Trait Document

Trait Profile

Best vitelliform macular dystrophy

Other Names: Best disease, vitelliform macular dystrophy type 2

Best vitelliform macular dystrophy is a slowly progressing childhood eye disease resulting in central vision loss. It is caused by mutations in the BEST1 gene that makes a protein called bestrophin.

Characteristics of Best vitelliform macular dystrophy
Symptoms of best vitelliform macular dystrophy (BVMD) typically begin to appear in childhood or teenage years but can vary even within the same family. The symptoms generally progress slowly. At first, an egg yolk-like cyst develops over the retinal pigment epithelium (RPE) that is located at the back of the eye. On dilated eye examination, this has the appearance of a sunny-side up egg. Even with the presence of a cyst, individuals can maintain good visual function. Over time, this cyst may break open, leading to a “scrambled egg” appearance. Distorted vision (metamorphopsia) and a decrease in the clarity of vision (visual acuity) develop centrally. Although it is difficult to predict the severity of vision loss based on what is seen in the eye, vision is often better than expected. While vision loss can be substantial, it is not to the point of legal blindness. Legal blindness is defined as less than or equal to a visual acuity of 20/200. This means that the individual can see an object clearly at 20 feet that an individual without nearsightedness (myopia) could see from 200 feet. When vision loss occurs, it often affects one eye more than the other.

The clinical diagnosis of BVMD can be made based on an examination of the back of the eye (fundus), electrooculography (EOG), and family history evaluation. The fundus examination by a medical doctor who is specializes in eye and vision care (ophthalmologist) can detect the typical yolk-like cyst found in this condition whereas an EOG can detect the characteristic difference in electrical charge between the front and the back of the eye (reduced Arden ratio) of BVMD.
Genetic testing can confirm the clinical diagnosis by detecting a change or mutation in a gene called BEST1. This gene makes the bestrophin protein that is involved in ion transport in the RPE. Mutations in this gene interfere with the function of bestrophin. This causes fluid build-up that develops into a cyst.

Annual eye exams by an ophthalmologist are important. These visits improve quality of life as much as possible, allowing for vision assessments, updated refractions (to determine the need for corrective lenses), and low vision evaluations as needed. Individuals with BVMD often require low vision aids. Smoking should be avoided. Laser therapy and anti-vascular endothelial growth factor (anti-VEGF) injections may be used to treat abnormal blood vessel growth from the choroid (choroidal neovascularization) or bleeding, if either occurs.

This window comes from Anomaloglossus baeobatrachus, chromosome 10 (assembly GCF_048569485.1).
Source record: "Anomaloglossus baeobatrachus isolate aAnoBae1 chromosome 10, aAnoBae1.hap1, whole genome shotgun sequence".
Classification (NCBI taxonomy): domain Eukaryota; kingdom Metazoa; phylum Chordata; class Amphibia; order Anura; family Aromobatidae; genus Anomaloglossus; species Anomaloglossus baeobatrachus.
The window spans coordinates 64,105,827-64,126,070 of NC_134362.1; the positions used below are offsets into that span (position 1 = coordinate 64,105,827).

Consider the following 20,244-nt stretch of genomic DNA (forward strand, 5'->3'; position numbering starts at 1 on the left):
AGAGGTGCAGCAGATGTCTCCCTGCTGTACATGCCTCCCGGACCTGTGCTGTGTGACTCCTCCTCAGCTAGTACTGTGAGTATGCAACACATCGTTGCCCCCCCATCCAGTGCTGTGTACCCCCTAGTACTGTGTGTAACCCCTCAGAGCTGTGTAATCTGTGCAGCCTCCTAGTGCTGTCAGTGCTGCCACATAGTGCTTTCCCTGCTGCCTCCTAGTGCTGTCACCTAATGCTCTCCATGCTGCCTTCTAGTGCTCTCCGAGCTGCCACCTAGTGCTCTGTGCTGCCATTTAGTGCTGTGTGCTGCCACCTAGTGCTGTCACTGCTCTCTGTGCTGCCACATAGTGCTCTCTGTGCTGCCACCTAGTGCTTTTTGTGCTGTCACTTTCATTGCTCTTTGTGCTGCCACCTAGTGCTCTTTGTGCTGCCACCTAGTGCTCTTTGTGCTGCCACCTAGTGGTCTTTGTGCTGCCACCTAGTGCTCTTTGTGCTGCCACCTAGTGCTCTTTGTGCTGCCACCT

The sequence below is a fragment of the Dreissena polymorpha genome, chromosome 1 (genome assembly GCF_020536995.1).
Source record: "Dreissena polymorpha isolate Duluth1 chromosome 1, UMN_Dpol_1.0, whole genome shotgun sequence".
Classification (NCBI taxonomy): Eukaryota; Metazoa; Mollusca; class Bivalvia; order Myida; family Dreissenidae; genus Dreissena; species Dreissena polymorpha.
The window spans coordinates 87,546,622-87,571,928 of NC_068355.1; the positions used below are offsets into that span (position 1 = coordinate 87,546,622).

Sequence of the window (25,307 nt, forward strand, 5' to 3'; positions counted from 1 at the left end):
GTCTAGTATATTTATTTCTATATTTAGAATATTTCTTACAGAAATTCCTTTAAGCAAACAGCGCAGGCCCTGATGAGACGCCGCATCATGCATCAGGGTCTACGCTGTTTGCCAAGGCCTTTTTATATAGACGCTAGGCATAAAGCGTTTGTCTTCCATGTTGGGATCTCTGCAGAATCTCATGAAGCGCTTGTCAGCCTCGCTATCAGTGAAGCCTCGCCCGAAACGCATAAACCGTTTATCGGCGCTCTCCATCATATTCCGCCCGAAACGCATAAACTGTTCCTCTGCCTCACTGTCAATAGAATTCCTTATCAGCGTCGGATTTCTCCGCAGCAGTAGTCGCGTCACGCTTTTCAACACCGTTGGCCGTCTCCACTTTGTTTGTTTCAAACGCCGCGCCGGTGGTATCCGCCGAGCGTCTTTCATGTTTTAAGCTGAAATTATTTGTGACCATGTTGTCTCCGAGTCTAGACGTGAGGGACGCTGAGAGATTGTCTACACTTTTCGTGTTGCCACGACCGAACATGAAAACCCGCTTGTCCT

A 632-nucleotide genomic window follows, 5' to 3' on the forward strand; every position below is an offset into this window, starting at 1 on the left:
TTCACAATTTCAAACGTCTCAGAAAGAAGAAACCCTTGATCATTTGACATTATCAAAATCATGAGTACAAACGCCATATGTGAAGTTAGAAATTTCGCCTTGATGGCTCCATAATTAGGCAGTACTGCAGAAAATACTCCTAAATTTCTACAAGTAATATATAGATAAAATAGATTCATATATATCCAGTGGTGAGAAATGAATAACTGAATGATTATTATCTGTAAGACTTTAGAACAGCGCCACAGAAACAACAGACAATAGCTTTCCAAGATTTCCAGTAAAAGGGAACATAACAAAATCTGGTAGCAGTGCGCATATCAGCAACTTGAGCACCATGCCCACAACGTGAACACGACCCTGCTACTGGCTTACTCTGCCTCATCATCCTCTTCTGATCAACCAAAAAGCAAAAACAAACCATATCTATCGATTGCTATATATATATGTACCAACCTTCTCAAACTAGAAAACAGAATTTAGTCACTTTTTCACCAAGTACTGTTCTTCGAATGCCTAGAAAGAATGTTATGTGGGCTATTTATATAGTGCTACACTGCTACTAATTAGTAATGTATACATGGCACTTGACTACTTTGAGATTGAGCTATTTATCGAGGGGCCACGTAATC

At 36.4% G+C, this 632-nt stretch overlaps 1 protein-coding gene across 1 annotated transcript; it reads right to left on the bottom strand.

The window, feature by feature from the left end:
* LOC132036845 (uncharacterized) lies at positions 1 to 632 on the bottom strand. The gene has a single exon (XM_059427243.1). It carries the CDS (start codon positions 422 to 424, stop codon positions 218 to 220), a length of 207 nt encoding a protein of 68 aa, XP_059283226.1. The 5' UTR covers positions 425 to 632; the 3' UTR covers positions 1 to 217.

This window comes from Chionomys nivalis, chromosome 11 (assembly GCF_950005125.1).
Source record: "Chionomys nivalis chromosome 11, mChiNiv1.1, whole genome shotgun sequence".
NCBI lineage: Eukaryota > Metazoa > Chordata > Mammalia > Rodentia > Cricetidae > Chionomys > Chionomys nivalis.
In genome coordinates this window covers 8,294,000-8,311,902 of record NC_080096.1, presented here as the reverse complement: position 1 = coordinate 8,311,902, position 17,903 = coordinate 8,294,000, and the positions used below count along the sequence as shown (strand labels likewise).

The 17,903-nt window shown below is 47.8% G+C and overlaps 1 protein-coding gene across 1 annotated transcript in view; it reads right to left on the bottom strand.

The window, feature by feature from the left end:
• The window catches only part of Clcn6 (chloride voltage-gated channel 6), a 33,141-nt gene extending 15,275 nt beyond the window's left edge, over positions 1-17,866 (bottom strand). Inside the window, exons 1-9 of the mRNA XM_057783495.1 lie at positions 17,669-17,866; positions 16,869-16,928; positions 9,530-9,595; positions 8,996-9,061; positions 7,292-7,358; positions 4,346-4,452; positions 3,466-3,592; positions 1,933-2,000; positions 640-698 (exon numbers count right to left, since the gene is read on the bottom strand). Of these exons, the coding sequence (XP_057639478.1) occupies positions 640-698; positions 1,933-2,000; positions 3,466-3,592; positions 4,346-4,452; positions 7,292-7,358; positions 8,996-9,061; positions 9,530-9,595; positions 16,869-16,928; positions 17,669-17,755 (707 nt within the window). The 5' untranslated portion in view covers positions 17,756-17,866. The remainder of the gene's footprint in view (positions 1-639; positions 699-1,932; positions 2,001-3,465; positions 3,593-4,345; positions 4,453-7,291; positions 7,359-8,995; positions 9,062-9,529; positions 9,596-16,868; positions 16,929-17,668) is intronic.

Mode of inheritance
BVMD is typically inherited in an autosomal dominant pattern. This means inheriting one BEST1 mutation is enough for an individual to be affected and show signs of BVMD. The mutation can be inherited from an affected parent or it can occur brand new (de novo) in an affected child.
There have been cases of BVMD inherited in an autosomal recessive pattern, although this is rare. In these families, an individual has to inherit two BEST1 mutations (i.e., one from each parent) to be affected with BVMD.

Risk to family members
In the autosomal dominant form of BVMD, the risk to family members depends on whether or not the individual with BVMD has a parent affected with BVMD. If a parent also has BVMD, the risk of having a child with BVMD is 50% with each pregnancy. If a parent does not have BVMD, the risk of other siblings being affected is very low.
In the autosomal recessive form of BVMD, if a sibling of a child with BVMD is unaffected, he/she has a 2 in 3 (66%) chance of being a carrier of BVMD.

Special considerations

Genetics Home Reference: Vitelliform Macular Dystrophy
Royal National Institute of Blind People (RNIB)

MacDonald I, Lee T. (Updated 12 December 2013). Best Vitelliform Macular Dystrophy. In: GeneReviews at GeneTests Medical Genetics Information Resource (database online). Copyright, University of Washington, Seattle. 1993-2014. Available at Accessed [05/07/2014].



Created by:Stephanie Chan, MSc, CGC, CCGC

Edited by:Seema Jamal, MSc, LCGC

Your Session Is About to Expire

To keep your account secure, your My46 session expires after one hour of inactivity. If you are still using the site, click below to extend your session.